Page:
Customer: “It’s light blue. And it’s $40! Can’t you just call someone to find it?”

Looking the customer dead in the face, I call menswear on the radio.

Me: “Hey, [Coworker]. Any chance you could get me a UPC for a [Brand] men’s blue plaid shirt, size medium?”

Coworker: *Over the radio* “A [Brand] plaid shirt? You’re joking, right?”

Customer: *Furious* “This is ridiculous! Fine! I’ll go to menswear and get it myself!”

He storms off, leaving his shirts at the register. It takes him a full ten minutes to come back. Finally, he walks up to the register with three different [Brand] blue plaid shirts in his hands.

Customer: *Sheepish* “These are all larges. Can I see the one I was looking at earlier, so I know which one to give you?”

You’re Here To Sleep, Not Eat!

, , , , , , | Working | October 29, 2020

We are a couple of middle-aged Brits who decide to take the holiday of a lifetime in Colorado and the Rockies. This is in the early 1990s before the Internet, and bookings have to be made by telephone. My husband’s first name sounds the same in the UK and the USA but is spelled differently.

We stay one night at a hotel in Denver which is part of a well-known international chain. It doesn’t go well! To start with, the key card will not unlock our room door, and we have to be helped by a member of the cleaning staff who is working nearby.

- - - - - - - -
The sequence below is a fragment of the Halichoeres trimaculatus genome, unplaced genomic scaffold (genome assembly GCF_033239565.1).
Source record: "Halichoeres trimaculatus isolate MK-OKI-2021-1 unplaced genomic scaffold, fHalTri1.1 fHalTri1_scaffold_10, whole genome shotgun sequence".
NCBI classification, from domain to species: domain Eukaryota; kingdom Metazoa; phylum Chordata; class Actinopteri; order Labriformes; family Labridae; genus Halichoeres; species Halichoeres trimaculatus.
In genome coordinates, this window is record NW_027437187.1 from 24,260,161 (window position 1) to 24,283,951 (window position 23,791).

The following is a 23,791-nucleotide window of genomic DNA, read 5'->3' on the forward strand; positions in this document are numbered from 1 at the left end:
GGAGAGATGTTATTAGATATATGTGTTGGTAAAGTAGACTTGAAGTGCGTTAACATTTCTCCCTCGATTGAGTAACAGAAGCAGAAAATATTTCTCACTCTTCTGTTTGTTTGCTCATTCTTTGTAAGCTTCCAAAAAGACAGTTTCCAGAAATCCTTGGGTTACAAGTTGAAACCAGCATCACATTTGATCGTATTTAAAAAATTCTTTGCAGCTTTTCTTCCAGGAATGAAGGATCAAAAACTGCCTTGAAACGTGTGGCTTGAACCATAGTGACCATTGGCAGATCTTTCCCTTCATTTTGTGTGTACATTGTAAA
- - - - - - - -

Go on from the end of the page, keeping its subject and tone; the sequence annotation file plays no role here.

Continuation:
The next morning, around 8:30, we go into the restaurant for breakfast; we’re the only guests there. We are seated by the busboy who brings us coffee and disappears out the back. So, we sit, and sit, and finally, we call out:

Us: “Is there anyone here?”

No one appears, so we walk out. As we go through the door, a woman appears from nowhere, holding my husband’s spectacles case which he left on the table, hands it to him, and walks away!

We decide we will have coffee in the lobby, but no, all the containers are empty and all the cups are dirty.

We load up our car and go to the desk to check out. Eventually, someone comes to the desk and prints our bill, quoting the room charge and a forty-seven-dollars bar charge, spoken very quickly and quietly.

As we have been nowhere near the bar, we ask to see the bar bill, and we find that it is signed using the American spelling of my husband’s name. As soon as we point this out, the charge is immediately taken off the bill, so quickly that we get the impression that this scam happens all the time.

We have since had several holidays in the area — and love it! — but never would we stay at this hotel again, and the next time we drove past it, we saw that it was no longer part of the well-known international chain.